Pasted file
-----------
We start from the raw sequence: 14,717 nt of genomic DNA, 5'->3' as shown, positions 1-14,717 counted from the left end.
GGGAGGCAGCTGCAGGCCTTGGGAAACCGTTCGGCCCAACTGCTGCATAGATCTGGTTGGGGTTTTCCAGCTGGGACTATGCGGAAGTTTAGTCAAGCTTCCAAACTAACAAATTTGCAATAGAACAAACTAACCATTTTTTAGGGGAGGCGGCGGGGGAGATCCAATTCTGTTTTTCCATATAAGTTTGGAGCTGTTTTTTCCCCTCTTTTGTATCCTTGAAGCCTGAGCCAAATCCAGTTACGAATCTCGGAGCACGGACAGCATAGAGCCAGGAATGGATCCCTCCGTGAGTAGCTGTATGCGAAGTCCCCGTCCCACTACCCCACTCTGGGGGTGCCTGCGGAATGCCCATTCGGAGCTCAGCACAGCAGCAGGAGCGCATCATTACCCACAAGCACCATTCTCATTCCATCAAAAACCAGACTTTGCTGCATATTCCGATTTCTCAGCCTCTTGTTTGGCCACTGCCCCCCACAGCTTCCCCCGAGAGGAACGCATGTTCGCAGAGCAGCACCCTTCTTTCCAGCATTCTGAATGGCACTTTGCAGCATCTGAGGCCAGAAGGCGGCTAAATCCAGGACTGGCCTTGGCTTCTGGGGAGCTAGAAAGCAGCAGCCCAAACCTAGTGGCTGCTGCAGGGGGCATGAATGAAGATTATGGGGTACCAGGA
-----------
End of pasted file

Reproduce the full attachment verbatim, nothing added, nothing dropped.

We start from the raw sequence: 14,717 nt of genomic DNA, 5'->3' as shown, positions 1-14,717 counted from the left end.
GGGAGGCAGCTGCAGGCCTTGGGAAACCGTTCGGCCCAACTGCTGCATAGATCTGGTTGGGGTTTTCCAGCTGGGACTATGCGGAAGTTTAGTCAAGCTTCCAAACTAACAAATTTGCAATAGAACAAACTAACCATTTTTTAGGGGAGGCGGCGGGGGAGATCCAATTCTGTTTTTCCATATAAGTTTGGAGCTGTTTTTTCCCCTCTTTTGTATCCTTGAAGCCTGAGCCAAATCCAGTTACGAATCTCGGAGCACGGACAGCATAGAGCCAGGAATGGATCCCTCCGTGAGTAGCTGTATGCGAAGTCCCCGTCCCACTACCCCACTCTGGGGGTGCCTGCGGAATGCCCATTCGGAGCTCAGCACAGCAGCAGGAGCGCATCATTACCCACAAGCACCATTCTCATTCCATCAAAAACCAGACTTTGCTGCATATTCCGATTTCTCAGCCTCTTGTTTGGCCACTGCCCCCCACAGCTTCCCCCGAGAGGAACGCATGTTCGCAGAGCAGCACCCTTCTTTCCAGCATTCTGAATGGCACTTTGCAGCATCTGAGGCCAGAAGGCGGCTAAATCCAGGACTGGCCTTGGCTTCTGGGGAGCTAGAAAGCAGCAGCCCAAACCTAGTGGCTGCTGCAGGGGGCATGAATGAAGATTATGGGGTACCAGGA